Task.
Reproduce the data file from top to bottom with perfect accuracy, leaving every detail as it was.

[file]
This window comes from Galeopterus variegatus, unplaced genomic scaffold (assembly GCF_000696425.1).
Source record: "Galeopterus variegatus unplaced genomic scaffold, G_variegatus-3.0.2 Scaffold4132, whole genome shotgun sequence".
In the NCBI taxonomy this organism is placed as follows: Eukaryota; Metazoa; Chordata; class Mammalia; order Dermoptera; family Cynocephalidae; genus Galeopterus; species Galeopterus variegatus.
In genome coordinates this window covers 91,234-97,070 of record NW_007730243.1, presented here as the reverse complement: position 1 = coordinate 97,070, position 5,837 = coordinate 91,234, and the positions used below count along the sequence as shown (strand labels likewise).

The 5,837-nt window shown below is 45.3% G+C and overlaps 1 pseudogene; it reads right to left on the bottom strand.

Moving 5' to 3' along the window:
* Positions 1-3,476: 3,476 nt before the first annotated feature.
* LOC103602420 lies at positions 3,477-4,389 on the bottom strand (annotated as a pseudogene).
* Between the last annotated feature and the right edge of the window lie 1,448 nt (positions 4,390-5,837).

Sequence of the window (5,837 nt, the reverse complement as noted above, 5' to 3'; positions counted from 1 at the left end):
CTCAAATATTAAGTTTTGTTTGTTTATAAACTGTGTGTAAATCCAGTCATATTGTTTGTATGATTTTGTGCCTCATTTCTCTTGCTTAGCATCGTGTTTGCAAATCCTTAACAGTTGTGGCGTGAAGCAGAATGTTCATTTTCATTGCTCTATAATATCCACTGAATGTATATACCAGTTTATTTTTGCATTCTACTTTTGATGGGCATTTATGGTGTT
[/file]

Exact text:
This window comes from Galeopterus variegatus, unplaced genomic scaffold (assembly GCF_000696425.1).
Source record: "Galeopterus variegatus unplaced genomic scaffold, G_variegatus-3.0.2 Scaffold4132, whole genome shotgun sequence".
In the NCBI taxonomy this organism is placed as follows: Eukaryota; Metazoa; Chordata; class Mammalia; order Dermoptera; family Cynocephalidae; genus Galeopterus; species Galeopterus variegatus.
In genome coordinates this window covers 91,234-97,070 of record NW_007730243.1, presented here as the reverse complement: position 1 = coordinate 97,070, position 5,837 = coordinate 91,234, and the positions used below count along the sequence as shown (strand labels likewise).

The 5,837-nt window shown below is 45.3% G+C and overlaps 1 pseudogene; it reads right to left on the bottom strand.

Moving 5' to 3' along the window:
* Positions 1-3,476: 3,476 nt before the first annotated feature.
* LOC103602420 lies at positions 3,477-4,389 on the bottom strand (annotated as a pseudogene).
* Between the last annotated feature and the right edge of the window lie 1,448 nt (positions 4,390-5,837).

Sequence of the window (5,837 nt, the reverse complement as noted above, 5' to 3'; positions counted from 1 at the left end):
CTCAAATATTAAGTTTTGTTTGTTTATAAACTGTGTGTAAATCCAGTCATATTGTTTGTATGATTTTGTGCCTCATTTCTCTTGCTTAGCATCGTGTTTGCAAATCCTTAACAGTTGTGGCGTGAAGCAGAATGTTCATTTTCATTGCTCTATAATATCCACTGAATGTATATACCAGTTTATTTTTGCATTCTACTTTTGATGGGCATTTATGGTGTT